The role of education in selection and allocation on the labour market; An empirical study in the medical field
In this study, we explore the role of education in explaining the labour market outcomes for graduates in medicine. More specifically, we focus on the question: To what extent are labour market outcomes of physicians explained by the skills acquired in education, as argued in the theory of Human Capital, by competences already present at the start of education, as suggested by the Screening theory literature, or by having attained the medical degree as such, as suggested by the literature on Credentialism? The study uses separate measurements of competence at the start and at the end of academic education. These are grade point averages (GPA’s) of secondary school, available at the start of the first year of study, versus the final (medical) Skills test at the end of the study. Moreover, we use a direct measurement of competence development during medical education in the form of Progress Test results; the first Progress Test result in the first year, versus the final Progress Test result in the fourth year of study. This enables us to disentangle the effects of the three suggested mechanisms. The results suggest that after graduation the human capital factors available do not explain subsequent differences in labour market outcomes. The data therefore suggest evidence for Credentialism. However, selection processes during education and in the response to the labour market survey, take place on human capital acquired before and during education.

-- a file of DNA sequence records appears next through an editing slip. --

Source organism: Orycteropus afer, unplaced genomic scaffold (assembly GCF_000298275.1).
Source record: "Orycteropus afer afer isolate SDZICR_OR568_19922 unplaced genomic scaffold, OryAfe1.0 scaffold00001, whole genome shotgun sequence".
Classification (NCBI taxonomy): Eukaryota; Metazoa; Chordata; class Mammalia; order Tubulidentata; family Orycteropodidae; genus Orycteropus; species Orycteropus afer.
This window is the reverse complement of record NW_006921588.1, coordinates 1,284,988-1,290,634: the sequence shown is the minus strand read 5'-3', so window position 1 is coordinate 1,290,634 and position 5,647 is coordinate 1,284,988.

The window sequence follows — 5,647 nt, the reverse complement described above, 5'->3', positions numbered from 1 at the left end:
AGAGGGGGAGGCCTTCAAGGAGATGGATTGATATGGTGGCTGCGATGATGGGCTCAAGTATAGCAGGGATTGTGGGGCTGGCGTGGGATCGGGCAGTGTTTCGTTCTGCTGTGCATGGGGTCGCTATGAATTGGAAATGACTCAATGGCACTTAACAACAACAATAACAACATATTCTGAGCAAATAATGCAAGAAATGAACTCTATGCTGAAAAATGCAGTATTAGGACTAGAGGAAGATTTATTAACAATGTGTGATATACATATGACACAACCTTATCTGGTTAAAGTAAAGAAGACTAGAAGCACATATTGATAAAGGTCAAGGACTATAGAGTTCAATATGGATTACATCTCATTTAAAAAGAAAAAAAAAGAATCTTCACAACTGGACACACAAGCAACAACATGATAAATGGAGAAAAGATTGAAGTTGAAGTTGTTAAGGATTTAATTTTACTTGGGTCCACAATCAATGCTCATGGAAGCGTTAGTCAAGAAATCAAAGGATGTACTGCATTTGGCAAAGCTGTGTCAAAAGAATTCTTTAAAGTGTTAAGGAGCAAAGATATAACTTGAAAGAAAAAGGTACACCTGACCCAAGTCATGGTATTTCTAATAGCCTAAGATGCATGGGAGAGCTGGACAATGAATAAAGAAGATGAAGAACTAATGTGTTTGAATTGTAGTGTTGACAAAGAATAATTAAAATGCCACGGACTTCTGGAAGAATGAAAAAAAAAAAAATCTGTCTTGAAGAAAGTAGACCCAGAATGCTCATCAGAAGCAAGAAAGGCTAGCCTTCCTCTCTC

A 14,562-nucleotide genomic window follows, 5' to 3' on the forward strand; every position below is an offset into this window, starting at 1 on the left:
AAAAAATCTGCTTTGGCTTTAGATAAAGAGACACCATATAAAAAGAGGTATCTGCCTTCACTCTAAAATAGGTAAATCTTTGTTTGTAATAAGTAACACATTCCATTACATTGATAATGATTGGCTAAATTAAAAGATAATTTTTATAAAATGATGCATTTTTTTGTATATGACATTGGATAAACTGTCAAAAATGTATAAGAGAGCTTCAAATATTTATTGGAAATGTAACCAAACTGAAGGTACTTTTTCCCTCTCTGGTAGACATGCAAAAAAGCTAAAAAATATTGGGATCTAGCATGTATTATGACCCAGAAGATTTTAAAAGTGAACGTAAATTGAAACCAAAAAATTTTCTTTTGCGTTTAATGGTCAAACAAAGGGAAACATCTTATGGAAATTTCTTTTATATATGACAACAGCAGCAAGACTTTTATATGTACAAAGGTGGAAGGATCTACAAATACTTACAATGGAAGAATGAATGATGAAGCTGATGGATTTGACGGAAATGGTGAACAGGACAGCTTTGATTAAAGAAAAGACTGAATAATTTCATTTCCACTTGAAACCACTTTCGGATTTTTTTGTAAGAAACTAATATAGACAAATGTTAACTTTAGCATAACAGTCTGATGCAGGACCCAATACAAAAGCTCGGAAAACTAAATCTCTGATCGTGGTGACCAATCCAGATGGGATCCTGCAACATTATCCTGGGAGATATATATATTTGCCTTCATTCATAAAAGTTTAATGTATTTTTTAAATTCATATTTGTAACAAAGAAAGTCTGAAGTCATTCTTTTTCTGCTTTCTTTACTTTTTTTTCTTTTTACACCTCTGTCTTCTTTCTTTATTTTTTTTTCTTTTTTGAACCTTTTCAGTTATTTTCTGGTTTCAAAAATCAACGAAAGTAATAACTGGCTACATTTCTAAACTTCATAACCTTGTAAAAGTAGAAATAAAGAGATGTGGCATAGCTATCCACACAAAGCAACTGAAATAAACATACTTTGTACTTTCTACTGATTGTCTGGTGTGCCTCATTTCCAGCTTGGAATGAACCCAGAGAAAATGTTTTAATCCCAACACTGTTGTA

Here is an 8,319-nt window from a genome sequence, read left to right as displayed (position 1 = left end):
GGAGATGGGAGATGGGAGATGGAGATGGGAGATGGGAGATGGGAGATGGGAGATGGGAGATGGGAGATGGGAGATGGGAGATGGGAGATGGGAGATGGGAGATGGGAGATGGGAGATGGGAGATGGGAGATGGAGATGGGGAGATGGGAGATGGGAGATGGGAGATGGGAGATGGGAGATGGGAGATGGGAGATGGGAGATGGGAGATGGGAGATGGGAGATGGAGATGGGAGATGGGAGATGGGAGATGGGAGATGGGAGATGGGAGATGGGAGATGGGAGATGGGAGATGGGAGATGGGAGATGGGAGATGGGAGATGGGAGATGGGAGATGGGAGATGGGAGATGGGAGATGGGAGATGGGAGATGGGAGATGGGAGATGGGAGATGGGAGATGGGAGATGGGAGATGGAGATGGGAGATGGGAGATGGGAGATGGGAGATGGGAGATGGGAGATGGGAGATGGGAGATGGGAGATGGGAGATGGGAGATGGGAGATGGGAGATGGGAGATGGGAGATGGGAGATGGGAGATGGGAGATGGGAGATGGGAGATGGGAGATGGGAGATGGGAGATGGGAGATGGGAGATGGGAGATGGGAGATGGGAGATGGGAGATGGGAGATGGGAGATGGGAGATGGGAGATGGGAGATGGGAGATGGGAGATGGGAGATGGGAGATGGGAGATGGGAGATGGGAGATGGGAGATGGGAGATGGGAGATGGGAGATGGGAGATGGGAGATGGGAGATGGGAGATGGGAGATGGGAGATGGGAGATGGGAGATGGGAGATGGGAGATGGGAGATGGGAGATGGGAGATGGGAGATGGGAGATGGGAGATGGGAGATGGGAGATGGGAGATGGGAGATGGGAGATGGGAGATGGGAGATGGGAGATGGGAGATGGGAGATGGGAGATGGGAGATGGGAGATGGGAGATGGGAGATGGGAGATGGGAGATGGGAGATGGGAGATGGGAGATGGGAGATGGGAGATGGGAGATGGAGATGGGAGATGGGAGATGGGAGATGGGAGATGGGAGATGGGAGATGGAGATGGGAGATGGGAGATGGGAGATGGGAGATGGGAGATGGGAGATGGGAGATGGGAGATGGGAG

|Date of creation:||2004|
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